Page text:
Baldwin Amendment would protect vital content preferences for national defense needs.
Senators are back in Washington after the August recess, and they’re about to take on a particularly important task: Funding the Pentagon.
The Senate is set to vote on the National Defense Authorization Act (NDAA), which allocates nearly $700 billion for national defense needs. Senators have introduced more than 300 amendments to the bill, and one in particular caught our eye.
Wisconsin Sen. Tammy Baldwin (D) put forth an amendment to strike section 863 of the NDAA, which would end vital domestic content preferences for a number of defense needs. If section 863 is put into effect, Buy America preferences would be severely weakened, meaning the production of goods such as shipbuilding components, vehicles, photovoltaic devices and other items could be offshored.
Given the vulnerabilities and national security risks already present in our defense supply chain, it doesn’t make sense to further diminish the existing domestic content preferences already in place, AAM President Scott Paul wrote in a letter sent to senators on Monday:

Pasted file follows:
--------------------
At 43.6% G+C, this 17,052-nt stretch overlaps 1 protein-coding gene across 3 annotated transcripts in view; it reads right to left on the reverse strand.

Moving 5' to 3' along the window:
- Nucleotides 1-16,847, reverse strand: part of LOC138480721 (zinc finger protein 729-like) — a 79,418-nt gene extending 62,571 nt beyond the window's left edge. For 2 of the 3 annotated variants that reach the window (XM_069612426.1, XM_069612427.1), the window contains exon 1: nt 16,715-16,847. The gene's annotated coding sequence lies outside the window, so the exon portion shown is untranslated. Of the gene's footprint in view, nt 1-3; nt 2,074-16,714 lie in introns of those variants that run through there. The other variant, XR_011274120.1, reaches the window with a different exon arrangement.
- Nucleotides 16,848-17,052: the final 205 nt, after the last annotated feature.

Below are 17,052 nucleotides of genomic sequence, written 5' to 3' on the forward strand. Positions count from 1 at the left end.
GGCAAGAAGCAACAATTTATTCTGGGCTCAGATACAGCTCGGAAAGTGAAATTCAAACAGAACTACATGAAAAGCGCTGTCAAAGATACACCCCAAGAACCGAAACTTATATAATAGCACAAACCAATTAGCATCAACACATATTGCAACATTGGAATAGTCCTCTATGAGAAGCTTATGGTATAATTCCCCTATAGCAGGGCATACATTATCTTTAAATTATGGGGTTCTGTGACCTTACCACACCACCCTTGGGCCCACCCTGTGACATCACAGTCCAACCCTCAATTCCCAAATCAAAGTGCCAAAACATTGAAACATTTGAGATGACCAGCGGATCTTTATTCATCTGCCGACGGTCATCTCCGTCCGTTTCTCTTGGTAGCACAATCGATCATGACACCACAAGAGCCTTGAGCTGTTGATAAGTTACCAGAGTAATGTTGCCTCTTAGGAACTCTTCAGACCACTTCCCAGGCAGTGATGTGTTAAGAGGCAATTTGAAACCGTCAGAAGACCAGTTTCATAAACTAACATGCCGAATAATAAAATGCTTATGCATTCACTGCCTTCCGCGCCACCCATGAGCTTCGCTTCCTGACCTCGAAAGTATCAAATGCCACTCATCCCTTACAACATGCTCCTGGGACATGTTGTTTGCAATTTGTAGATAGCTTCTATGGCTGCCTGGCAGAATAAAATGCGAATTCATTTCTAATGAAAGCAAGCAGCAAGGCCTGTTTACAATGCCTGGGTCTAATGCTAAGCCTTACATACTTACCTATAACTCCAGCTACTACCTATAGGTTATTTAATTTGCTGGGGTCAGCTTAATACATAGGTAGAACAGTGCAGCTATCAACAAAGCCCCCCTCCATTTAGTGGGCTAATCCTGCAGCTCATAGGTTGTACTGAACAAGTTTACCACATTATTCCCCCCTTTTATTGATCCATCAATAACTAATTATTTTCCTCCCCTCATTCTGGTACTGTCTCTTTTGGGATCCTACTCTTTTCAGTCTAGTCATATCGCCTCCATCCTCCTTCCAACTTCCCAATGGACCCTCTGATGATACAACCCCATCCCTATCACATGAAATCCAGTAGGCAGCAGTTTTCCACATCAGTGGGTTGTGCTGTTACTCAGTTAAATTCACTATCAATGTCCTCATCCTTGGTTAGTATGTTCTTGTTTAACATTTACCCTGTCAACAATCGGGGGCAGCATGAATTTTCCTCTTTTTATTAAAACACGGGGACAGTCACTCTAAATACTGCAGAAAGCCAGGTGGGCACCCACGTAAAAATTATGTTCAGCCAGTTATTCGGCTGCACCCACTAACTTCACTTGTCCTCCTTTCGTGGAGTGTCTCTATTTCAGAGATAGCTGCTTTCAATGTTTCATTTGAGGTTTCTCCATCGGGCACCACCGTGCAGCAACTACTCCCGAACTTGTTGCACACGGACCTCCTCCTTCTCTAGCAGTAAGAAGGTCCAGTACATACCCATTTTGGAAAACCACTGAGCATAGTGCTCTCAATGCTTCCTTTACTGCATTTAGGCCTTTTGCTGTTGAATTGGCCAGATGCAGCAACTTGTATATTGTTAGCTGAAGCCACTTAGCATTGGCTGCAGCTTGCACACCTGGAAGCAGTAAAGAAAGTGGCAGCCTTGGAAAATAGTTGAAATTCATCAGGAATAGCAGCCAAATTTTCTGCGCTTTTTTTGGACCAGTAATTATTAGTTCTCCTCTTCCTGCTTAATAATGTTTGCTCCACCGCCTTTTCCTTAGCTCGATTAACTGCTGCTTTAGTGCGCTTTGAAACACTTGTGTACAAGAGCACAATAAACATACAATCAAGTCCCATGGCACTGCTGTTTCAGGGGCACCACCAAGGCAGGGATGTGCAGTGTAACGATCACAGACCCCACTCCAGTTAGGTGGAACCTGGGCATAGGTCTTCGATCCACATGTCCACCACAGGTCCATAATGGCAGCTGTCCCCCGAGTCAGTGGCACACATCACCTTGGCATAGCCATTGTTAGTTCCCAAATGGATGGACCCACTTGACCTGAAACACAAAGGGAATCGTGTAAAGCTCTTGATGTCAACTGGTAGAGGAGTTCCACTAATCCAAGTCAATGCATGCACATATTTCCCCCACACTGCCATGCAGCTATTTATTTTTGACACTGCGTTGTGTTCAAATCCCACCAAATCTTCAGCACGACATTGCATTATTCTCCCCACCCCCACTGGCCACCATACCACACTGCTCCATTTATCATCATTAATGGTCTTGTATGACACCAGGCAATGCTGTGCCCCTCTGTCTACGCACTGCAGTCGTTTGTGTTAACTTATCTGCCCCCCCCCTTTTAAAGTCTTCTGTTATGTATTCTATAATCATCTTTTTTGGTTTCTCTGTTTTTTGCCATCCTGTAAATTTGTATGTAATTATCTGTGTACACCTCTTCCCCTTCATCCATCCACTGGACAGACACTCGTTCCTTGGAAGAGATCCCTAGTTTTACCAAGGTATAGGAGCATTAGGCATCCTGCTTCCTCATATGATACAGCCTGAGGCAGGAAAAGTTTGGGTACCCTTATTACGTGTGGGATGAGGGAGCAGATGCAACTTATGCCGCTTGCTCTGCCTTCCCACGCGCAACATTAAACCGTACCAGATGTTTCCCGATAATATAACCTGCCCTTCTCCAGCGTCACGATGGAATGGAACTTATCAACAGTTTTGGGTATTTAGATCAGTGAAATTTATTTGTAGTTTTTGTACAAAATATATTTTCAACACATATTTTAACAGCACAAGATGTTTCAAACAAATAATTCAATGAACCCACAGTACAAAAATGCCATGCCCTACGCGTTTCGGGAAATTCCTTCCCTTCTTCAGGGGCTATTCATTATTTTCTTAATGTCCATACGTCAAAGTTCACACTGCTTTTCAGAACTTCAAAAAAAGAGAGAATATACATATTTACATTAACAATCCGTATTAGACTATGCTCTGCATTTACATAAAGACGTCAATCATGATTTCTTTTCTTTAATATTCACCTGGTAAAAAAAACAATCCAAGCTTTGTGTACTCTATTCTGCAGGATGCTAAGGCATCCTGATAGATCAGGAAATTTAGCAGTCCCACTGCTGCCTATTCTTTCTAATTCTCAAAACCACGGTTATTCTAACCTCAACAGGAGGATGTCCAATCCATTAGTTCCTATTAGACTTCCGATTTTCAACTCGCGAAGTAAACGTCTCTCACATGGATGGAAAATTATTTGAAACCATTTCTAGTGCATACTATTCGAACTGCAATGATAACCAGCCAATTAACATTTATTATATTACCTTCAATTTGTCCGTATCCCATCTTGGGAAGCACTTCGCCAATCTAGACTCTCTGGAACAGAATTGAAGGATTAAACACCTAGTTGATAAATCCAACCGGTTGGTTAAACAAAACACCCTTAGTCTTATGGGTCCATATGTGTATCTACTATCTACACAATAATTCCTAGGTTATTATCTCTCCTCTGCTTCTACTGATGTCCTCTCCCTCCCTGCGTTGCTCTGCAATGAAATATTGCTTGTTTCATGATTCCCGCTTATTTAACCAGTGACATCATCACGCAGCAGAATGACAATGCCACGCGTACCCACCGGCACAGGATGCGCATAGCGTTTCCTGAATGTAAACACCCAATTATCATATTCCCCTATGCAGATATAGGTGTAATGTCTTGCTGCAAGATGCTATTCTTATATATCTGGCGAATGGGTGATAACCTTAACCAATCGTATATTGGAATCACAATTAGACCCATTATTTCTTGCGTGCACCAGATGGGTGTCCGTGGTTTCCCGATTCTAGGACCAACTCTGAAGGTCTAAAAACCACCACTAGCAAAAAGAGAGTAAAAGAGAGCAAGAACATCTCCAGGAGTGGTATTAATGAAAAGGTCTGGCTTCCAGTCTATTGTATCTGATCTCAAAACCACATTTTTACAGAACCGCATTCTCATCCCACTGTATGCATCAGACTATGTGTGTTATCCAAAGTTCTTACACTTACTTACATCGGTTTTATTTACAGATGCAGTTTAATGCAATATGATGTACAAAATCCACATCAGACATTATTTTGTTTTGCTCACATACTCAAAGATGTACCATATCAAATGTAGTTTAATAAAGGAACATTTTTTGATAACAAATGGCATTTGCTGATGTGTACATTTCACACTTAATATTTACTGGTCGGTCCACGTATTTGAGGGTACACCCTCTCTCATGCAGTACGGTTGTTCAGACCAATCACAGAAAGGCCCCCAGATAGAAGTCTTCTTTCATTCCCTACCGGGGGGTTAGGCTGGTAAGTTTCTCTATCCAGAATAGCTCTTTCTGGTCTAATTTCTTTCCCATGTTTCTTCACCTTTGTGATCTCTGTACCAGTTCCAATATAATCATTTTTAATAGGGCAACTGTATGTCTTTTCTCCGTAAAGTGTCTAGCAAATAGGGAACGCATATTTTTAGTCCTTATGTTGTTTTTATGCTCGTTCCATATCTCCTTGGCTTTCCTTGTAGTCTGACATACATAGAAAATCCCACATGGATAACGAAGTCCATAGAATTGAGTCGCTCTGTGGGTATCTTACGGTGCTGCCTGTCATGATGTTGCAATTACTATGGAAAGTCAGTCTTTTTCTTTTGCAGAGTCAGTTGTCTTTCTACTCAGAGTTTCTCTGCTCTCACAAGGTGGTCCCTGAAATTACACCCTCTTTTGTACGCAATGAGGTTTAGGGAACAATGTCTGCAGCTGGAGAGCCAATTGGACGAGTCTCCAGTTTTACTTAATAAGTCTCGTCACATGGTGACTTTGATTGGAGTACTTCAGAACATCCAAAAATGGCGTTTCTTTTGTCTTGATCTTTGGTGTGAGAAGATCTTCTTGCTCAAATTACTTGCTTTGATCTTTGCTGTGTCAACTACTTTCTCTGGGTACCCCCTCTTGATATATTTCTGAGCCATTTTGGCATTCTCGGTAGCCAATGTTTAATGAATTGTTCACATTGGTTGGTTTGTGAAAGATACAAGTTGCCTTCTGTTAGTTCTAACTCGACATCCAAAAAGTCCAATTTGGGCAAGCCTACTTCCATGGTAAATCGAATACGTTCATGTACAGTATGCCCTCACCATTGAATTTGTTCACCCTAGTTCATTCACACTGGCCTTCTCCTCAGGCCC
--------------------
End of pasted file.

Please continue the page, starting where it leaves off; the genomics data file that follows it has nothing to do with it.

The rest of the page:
“This ill-advised outsourcing provision would pull the rug from under domestic producers of these products and would likely result in foreign producers supplying the Pentagon. … Our national security rests on a strong and ready domestic manufacturing sector. If domestic manufacturing capabilities are compromised, we may be forced to rely on countries like China and Russia to supply our military and critical infrastructure needs. Doing so would be a mistake.”
The Trump administration, meanwhile, has voiced its opposition to Section 863. In fact, the provision runs counter to two Trump executive orders, including an April order that aimed to find ways to strengthen Buy America preferences and a July order directing the Pentagon to look at ways to increase domestic manufacturing capabilities.
Baldwin’s amendment currently has nine Senate cosponsors. We encourage the Senate to include the amendment in final passage of the NDAA.